Outcomes research in clinical practice Descriptive studies are unhelpfulBMJ 1994; 309 doi: https://doi.org/10.1136/bmj.309.6951.412 (Published 06 August 1994) Cite this as: BMJ 1994;309:412
- M Gregory
- Medical Centre, Rhine Centre, Dusseldorf, BFPO 34
- St Martin's College, Lancaster KA1 3JD
- Castlefields Health Centre, Chester Close, Runcorn WA7 2HY.
EDITOR, - In the issue that included an editorial discussing the importance of outcome research in clinical practice,1 the paper by D J Houghton and colleagues concluded that “general practitioners should no longer request sinus radiography” without measuring any outcomes at all.2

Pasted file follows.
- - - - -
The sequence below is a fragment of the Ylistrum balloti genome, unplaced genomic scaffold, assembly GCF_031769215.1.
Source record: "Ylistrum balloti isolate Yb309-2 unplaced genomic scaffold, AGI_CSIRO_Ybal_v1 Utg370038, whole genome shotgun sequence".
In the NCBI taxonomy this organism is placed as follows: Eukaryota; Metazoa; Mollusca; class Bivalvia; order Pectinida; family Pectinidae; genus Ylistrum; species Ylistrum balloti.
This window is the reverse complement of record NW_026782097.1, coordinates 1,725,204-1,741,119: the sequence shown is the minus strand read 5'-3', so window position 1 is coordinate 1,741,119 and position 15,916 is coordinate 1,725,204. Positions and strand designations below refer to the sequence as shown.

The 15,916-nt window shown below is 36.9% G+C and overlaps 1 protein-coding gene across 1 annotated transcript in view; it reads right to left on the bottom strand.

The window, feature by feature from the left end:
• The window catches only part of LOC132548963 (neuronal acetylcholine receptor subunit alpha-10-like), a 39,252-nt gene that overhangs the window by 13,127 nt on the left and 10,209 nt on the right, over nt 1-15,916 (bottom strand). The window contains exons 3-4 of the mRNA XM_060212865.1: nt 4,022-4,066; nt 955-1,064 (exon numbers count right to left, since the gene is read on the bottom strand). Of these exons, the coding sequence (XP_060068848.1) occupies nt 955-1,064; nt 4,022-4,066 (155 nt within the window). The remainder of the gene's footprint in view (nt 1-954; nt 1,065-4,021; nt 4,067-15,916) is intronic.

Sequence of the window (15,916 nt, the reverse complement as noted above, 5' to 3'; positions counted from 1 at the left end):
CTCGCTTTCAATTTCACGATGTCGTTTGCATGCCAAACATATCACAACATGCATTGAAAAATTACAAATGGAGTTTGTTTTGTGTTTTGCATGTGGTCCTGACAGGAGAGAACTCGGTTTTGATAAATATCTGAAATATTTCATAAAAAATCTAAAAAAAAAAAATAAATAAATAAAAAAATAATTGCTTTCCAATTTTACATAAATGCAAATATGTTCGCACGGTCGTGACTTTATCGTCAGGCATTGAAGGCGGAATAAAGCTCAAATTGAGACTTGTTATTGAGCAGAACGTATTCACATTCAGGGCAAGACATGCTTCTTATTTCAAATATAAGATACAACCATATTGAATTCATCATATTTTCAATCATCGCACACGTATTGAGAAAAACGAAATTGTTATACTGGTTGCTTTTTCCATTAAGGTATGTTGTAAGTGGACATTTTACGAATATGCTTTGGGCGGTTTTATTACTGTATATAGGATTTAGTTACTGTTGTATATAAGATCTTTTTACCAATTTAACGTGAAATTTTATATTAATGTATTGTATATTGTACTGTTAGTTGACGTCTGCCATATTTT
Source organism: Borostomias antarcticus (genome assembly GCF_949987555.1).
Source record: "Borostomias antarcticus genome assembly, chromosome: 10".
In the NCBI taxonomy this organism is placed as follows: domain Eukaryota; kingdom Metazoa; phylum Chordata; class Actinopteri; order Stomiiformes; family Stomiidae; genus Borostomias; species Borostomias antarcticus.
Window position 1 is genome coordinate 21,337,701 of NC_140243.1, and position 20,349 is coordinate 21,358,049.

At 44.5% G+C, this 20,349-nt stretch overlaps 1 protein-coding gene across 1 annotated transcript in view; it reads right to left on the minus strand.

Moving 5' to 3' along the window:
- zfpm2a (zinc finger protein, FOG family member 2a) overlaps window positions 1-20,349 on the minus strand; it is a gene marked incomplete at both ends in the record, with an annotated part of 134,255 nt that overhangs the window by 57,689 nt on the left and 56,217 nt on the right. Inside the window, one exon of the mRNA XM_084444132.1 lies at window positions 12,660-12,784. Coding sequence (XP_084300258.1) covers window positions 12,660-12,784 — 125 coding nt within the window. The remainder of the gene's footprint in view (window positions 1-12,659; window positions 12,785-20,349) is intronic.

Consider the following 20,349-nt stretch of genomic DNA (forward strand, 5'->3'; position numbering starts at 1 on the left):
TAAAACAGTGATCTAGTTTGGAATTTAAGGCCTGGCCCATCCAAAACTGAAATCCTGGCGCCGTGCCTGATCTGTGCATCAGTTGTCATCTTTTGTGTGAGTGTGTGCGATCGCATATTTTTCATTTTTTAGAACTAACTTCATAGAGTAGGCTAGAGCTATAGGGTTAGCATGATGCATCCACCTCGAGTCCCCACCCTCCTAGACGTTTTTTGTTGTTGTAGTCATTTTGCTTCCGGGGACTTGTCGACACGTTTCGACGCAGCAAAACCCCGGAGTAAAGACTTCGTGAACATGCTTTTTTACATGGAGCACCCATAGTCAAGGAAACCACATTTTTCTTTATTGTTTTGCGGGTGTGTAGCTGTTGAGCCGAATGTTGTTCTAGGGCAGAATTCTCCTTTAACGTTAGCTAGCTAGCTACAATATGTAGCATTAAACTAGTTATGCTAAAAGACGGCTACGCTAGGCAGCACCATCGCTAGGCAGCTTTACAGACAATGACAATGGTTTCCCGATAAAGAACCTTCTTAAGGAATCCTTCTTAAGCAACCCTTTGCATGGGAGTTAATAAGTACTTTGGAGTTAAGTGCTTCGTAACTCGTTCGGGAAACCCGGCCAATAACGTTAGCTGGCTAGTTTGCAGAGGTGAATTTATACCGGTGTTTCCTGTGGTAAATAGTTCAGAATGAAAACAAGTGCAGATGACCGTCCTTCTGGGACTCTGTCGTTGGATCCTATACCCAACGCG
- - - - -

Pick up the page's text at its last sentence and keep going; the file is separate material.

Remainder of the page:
This was a descriptive study in which local general practitioners' knowledge of indications for sinus radiography was assessed. The authors extrapolated the fact that half the population have minor changes on such radiographs and concluded that the indications given were worthless. The requests perceived as due to patient pressure were dismissed on the grounds that general practitioners should invoke the college guidelines. Studies have shown that using the guidelines reduces …